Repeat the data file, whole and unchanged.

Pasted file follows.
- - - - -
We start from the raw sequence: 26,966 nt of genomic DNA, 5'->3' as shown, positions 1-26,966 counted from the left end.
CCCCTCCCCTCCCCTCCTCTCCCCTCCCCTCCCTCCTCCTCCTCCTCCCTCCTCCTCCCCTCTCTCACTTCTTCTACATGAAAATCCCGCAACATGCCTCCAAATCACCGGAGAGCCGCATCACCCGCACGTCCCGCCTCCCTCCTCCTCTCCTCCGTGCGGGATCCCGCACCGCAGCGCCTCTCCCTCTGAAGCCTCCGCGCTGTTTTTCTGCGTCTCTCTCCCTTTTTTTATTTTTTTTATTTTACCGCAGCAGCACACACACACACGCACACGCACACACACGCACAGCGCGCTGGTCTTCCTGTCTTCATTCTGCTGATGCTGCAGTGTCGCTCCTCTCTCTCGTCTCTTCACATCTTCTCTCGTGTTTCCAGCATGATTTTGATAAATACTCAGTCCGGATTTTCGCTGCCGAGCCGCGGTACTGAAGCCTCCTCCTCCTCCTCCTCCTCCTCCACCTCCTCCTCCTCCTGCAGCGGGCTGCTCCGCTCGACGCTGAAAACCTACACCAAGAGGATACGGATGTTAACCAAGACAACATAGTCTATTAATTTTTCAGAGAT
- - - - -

We start from the raw sequence: 26,966 nt of genomic DNA, 5'->3' as shown, positions 1-26,966 counted from the left end.
CCCCTCCCCTCCCCTCCTCTCCCCTCCCCTCCCTCCTCCTCCTCCTCCCTCCTCCTCCCCTCTCTCACTTCTTCTACATGAAAATCCCGCAACATGCCTCCAAATCACCGGAGAGCCGCATCACCCGCACGTCCCGCCTCCCTCCTCCTCTCCTCCGTGCGGGATCCCGCACCGCAGCGCCTCTCCCTCTGAAGCCTCCGCGCTGTTTTTCTGCGTCTCTCTCCCTTTTTTTATTTTTTTTATTTTACCGCAGCAGCACACACACACACGCACACGCACACACACGCACAGCGCGCTGGTCTTCCTGTCTTCATTCTGCTGATGCTGCAGTGTCGCTCCTCTCTCTCGTCTCTTCACATCTTCTCTCGTGTTTCCAGCATGATTTTGATAAATACTCAGTCCGGATTTTCGCTGCCGAGCCGCGGTACTGAAGCCTCCTCCTCCTCCTCCTCCTCCTCCACCTCCTCCTCCTCCTGCAGCGGGCTGCTCCGCTCGACGCTGAAAACCTACACCAAGAGGATACGGATGTTAACCAAGACAACATAGTCTATTAATTTTTCAGAGAT